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Chlamydia in Cats: Causes, Signs & Treatments (Vet Answer)

Dr. Joe Mallat

By Dr. Joe Mallat

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Dr. Joe Mallat

DVM (Veterinarian)

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Chlamydia is a group or “family” of bacteria that affects a number of different species. Generally, the different strains of chlamydia are species-specific, meaning they infect only one species of animal (or a small number of species). So, the chlamydia you may have heard about in humans, which is a common sexually transmitted disease, is very different from the chlamydia that infects cats.

Chlamydophila felis is the strain of chlamydia that infects cats, and it is a common cause of eye infections and conjunctivitis. This bacterium was previously referred to as Chlamydia psitacci vars felis but recently underwent a name change. Read on to find out about how infection occurs, what to watch for, and what can be done to treat Chlamydiosis in cats.

What is Chlamydia in Cats?

Chlamydia in cats refers to infection by Chlamydophila felis, a common bacterium in the feline population. When a cat is infected with Chlamydophila felis, it is said to have “chlamydophilosis” or “chlamydiosis”; the latter term will be used in this article.

Chlamydiosis causes ocular (eye) infection that often results in conjunctivitis, which is inflammation of the pink fleshy membrane that lines the eyelids. Chlamydiosis is not life-threatening but can cause significant discomfort.

close up cat with pink eye
Photo Credit: KAY4YK, Shutterstock

What Are the Signs of Chlamydiosis in Cats?

Most cats will remain bright and happy, continuing to eat and drink normally. Occasionally, a temporary or transient fever occurs, which may cause some lethargy or loss of appetite. It is worth mentioning here that several other infections can cause conjunctivitis and flu-like signs in cats, including feline herpesvirus, calicivirus, and mycobacteria.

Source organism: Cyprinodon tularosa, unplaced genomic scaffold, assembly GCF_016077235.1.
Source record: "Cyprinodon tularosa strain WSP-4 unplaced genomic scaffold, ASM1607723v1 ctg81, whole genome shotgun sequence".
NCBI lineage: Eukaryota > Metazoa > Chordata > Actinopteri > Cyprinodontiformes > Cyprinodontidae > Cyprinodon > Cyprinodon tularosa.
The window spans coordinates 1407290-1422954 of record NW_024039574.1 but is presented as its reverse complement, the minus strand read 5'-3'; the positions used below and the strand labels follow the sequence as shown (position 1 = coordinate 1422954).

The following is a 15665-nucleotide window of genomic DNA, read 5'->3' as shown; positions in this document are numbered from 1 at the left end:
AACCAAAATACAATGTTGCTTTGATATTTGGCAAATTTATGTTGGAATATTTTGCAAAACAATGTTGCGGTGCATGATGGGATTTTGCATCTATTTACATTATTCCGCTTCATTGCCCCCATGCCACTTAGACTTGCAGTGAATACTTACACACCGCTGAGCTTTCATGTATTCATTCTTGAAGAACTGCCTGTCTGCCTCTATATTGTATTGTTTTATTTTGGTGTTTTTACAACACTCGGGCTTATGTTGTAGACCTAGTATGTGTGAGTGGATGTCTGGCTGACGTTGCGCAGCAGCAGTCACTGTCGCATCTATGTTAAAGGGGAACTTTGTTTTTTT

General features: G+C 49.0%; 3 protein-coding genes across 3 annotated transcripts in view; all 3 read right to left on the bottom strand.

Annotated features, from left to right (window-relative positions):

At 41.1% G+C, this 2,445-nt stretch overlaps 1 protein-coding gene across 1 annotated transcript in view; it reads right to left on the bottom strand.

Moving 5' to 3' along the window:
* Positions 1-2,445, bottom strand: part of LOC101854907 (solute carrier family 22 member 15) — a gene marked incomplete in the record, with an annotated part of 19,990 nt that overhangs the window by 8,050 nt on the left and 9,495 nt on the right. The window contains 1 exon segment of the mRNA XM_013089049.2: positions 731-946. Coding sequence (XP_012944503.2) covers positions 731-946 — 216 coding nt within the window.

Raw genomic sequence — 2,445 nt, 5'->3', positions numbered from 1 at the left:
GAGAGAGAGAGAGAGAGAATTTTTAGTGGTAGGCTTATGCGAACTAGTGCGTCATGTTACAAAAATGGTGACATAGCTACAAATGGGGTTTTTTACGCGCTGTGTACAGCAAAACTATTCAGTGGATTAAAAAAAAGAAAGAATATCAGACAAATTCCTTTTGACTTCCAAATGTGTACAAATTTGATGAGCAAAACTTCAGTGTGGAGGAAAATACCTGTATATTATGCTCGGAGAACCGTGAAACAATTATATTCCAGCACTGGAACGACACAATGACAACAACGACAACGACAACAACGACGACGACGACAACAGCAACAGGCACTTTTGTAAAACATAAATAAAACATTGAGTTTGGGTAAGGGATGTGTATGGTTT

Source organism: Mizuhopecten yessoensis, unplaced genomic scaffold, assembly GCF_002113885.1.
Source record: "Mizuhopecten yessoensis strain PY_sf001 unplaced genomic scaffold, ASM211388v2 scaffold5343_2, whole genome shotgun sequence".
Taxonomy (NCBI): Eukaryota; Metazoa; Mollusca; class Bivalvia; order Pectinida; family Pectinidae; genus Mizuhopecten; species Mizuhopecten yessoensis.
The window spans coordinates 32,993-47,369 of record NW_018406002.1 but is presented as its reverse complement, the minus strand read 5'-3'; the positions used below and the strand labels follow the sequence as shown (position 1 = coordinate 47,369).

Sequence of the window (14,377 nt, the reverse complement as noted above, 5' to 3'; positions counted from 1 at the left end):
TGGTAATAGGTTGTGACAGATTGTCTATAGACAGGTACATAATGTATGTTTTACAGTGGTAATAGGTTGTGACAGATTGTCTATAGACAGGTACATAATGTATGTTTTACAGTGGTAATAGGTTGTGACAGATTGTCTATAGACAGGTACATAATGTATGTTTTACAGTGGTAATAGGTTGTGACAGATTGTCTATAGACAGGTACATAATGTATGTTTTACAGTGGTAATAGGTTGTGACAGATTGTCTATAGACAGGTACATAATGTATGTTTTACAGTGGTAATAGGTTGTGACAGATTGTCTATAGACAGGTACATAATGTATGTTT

• Initially, cats develop watery, weepy eyes. Often only one eye is involved.
  • As the infection progresses, the discharge becomes thicker and yellow-green in color. The eye becomes swollen and sore, and cats will often hold it shut. By this point, both eyes are usually affected.
  • After this, flu-like signs such as sneezing and snotty nasal discharge may also develop.

What Are the Causes of Chlamydiosis in Cats?

As we’ve mentioned, chlamydiosis is caused by infection with the bacterium Chlamydophilus felis. But how does infection occur? Infection occurs by direct contact with bacteria shed by another cat.

For this reason, infection is more common in places where lots of cats are housed together—multi-cat households, catteries, breeding facilities, and shelters. Kittens appear to be particularly prone to chlamydiosis.

cat Chlamydia cat eye infection
Photo Credit: wolfness72, Shutterstock

How Do I Care for a Cat with Chlamydiosis?

Antibiotics are the cornerstone of treatment for chlamydiosis in cats. The tetracycline family of antibiotics are most effective, and many vets will choose a specific antibiotic called doxycycline. This is available in both tablet and liquid form and must be given orally once or twice daily. Treatment may be necessary for one month or longer. However, cats in single-cat households that have very mild signs of chlamydiosis may not require any treatment at all.

In the initial stages, when the eyes are swollen, sore, and weepy, topical drops may also be prescribed to make your cat more comfortable. Discharge or “gunk” should be wiped away from the eyes daily to prevent it from getting stuck and forming crusts in the hair beneath the eyes.

For cats considered at high risk of chlamydial infection, such as those in breeding facilities, catteries, or shelters, a vaccine is available. The vaccine is safe, but may not actually prevent infection. Rather, it reduces the severity of the signs of disease.

Frequently Asked Questions (FAQ)

What is the Prognosis for Cats with Chlamydiosis?

The prognosis for cats with chlamydiosis is very good. This is not a life-threatening disease, though it can be a bit of a “nuisance” and persist for longer than expected. Cats with severe conjunctivitis can be in significant discomfort.

How is Chlamydiosis in Cats Diagnosed?

Diagnosis is made by sampling some of the discharge from the conjunctiva. This can be analyzed in-house at most vet clinics, but for a definitive diagnosis, it must be sent off to a laboratory for either culture or polymerase-chain-reaction (PCR) testing.

Can Humans Catch Chlamydia from Cats?

In short, no. Humans can contract their own form of chlamydia, but Chlamydophilus felis is specific to cats. Still, basic hygiene including handwashing is recommended when handling cats with chlamydiosis.

vet examining a cat's eye in the clinic
Photo Credit: Peakstock, Shutterstock

Conclusion

Chlamydiosis is a common bacterial infection in cats that causes conjunctivitis, and occasionally flu-like signs too. While it is not life-threatening, it can cause your cat discomfort, and treatment with antibiotics is often recommended. As infection occurs by direct contact with cats shedding the bacteria through eye and nasal discharge, keeping your cat away from infected cats is important.

If you’ve noticed any changes to your cat’s eyes, or wish to discuss chlamydiosis further, do not hesitate to contact your veterinarian.


Featured Image Credit: PixieMe, Shutterstock

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